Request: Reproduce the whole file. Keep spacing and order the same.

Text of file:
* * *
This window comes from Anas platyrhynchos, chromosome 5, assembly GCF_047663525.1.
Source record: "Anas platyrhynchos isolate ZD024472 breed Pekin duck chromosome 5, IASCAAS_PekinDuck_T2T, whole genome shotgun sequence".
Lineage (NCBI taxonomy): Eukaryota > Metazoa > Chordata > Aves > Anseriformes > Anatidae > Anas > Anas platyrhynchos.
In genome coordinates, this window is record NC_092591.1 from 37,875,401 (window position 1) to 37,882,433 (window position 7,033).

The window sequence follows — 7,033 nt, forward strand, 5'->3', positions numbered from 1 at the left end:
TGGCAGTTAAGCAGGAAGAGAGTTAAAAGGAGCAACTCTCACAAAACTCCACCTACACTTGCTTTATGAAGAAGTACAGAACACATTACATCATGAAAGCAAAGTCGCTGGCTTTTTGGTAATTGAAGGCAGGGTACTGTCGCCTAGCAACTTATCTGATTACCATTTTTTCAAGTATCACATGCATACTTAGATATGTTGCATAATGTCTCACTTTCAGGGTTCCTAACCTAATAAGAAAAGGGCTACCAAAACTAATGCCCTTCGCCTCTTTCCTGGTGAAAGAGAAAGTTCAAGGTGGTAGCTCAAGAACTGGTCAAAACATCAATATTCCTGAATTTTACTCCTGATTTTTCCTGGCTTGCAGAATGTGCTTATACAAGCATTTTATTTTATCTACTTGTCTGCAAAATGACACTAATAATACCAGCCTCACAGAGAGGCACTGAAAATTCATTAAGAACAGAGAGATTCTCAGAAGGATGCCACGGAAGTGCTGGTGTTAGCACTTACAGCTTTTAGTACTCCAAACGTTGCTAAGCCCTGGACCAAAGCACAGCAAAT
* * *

This window comes from Anas platyrhynchos, chromosome 5, assembly GCF_047663525.1.
Source record: "Anas platyrhynchos isolate ZD024472 breed Pekin duck chromosome 5, IASCAAS_PekinDuck_T2T, whole genome shotgun sequence".
Lineage (NCBI taxonomy): Eukaryota > Metazoa > Chordata > Aves > Anseriformes > Anatidae > Anas > Anas platyrhynchos.
In genome coordinates, this window is record NC_092591.1 from 37,875,401 (window position 1) to 37,882,433 (window position 7,033).

The window sequence follows — 7,033 nt, forward strand, 5'->3', positions numbered from 1 at the left end:
TGGCAGTTAAGCAGGAAGAGAGTTAAAAGGAGCAACTCTCACAAAACTCCACCTACACTTGCTTTATGAAGAAGTACAGAACACATTACATCATGAAAGCAAAGTCGCTGGCTTTTTGGTAATTGAAGGCAGGGTACTGTCGCCTAGCAACTTATCTGATTACCATTTTTTCAAGTATCACATGCATACTTAGATATGTTGCATAATGTCTCACTTTCAGGGTTCCTAACCTAATAAGAAAAGGGCTACCAAAACTAATGCCCTTCGCCTCTTTCCTGGTGAAAGAGAAAGTTCAAGGTGGTAGCTCAAGAACTGGTCAAAACATCAATATTCCTGAATTTTACTCCTGATTTTTCCTGGCTTGCAGAATGTGCTTATACAAGCATTTTATTTTATCTACTTGTCTGCAAAATGACACTAATAATACCAGCCTCACAGAGAGGCACTGAAAATTCATTAAGAACAGAGAGATTCTCAGAAGGATGCCACGGAAGTGCTGGTGTTAGCACTTACAGCTTTTAGTACTCCAAACGTTGCTAAGCCCTGGACCAAAGCACAGCAAAT